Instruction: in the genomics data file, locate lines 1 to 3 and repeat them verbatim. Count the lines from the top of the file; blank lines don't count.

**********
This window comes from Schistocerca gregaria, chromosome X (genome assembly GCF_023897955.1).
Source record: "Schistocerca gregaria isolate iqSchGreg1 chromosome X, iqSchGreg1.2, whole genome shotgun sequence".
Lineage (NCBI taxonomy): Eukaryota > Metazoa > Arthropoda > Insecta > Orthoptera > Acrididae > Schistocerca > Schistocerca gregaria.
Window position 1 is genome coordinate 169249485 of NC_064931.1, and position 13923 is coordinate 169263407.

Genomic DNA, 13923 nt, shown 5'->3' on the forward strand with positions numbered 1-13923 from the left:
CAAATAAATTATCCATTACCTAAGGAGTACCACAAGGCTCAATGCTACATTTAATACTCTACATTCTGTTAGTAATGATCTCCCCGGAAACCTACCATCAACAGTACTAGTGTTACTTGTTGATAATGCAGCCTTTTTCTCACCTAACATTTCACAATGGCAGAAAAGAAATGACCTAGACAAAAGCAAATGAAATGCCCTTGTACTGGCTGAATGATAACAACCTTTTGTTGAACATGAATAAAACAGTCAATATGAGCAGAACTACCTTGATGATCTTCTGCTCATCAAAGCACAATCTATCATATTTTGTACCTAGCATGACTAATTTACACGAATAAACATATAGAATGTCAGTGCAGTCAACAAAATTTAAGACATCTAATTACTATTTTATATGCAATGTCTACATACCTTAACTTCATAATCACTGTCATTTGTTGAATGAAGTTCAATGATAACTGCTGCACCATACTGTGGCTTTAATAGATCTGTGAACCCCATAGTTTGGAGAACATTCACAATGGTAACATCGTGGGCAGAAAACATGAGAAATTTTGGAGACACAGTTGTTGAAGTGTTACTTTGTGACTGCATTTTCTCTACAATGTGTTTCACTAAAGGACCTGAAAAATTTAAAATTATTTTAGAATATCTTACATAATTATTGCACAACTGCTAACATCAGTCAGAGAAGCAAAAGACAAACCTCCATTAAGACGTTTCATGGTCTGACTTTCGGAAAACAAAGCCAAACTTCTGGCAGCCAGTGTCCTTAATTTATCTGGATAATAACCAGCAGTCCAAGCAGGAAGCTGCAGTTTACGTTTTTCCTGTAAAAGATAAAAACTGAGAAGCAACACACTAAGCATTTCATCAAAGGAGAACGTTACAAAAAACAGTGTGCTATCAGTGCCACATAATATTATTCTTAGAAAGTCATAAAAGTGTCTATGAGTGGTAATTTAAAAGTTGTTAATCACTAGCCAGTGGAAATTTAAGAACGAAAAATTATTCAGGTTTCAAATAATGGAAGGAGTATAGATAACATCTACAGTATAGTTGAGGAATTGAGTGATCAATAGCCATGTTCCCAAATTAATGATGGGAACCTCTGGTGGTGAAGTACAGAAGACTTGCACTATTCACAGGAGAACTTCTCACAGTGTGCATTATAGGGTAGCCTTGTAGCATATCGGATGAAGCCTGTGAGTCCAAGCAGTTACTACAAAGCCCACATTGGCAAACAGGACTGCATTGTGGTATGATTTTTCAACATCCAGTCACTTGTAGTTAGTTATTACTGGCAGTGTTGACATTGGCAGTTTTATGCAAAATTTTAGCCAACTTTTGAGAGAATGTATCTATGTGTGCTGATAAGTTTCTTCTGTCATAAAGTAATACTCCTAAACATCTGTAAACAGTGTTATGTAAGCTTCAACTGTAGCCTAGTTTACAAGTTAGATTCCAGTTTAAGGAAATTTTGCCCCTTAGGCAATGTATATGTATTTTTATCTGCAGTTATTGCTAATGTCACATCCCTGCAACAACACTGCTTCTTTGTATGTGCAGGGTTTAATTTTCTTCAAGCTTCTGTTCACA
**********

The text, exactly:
This window comes from Schistocerca gregaria, chromosome X (genome assembly GCF_023897955.1).
Source record: "Schistocerca gregaria isolate iqSchGreg1 chromosome X, iqSchGreg1.2, whole genome shotgun sequence".
Lineage (NCBI taxonomy): Eukaryota > Metazoa > Arthropoda > Insecta > Orthoptera > Acrididae > Schistocerca > Schistocerca gregaria.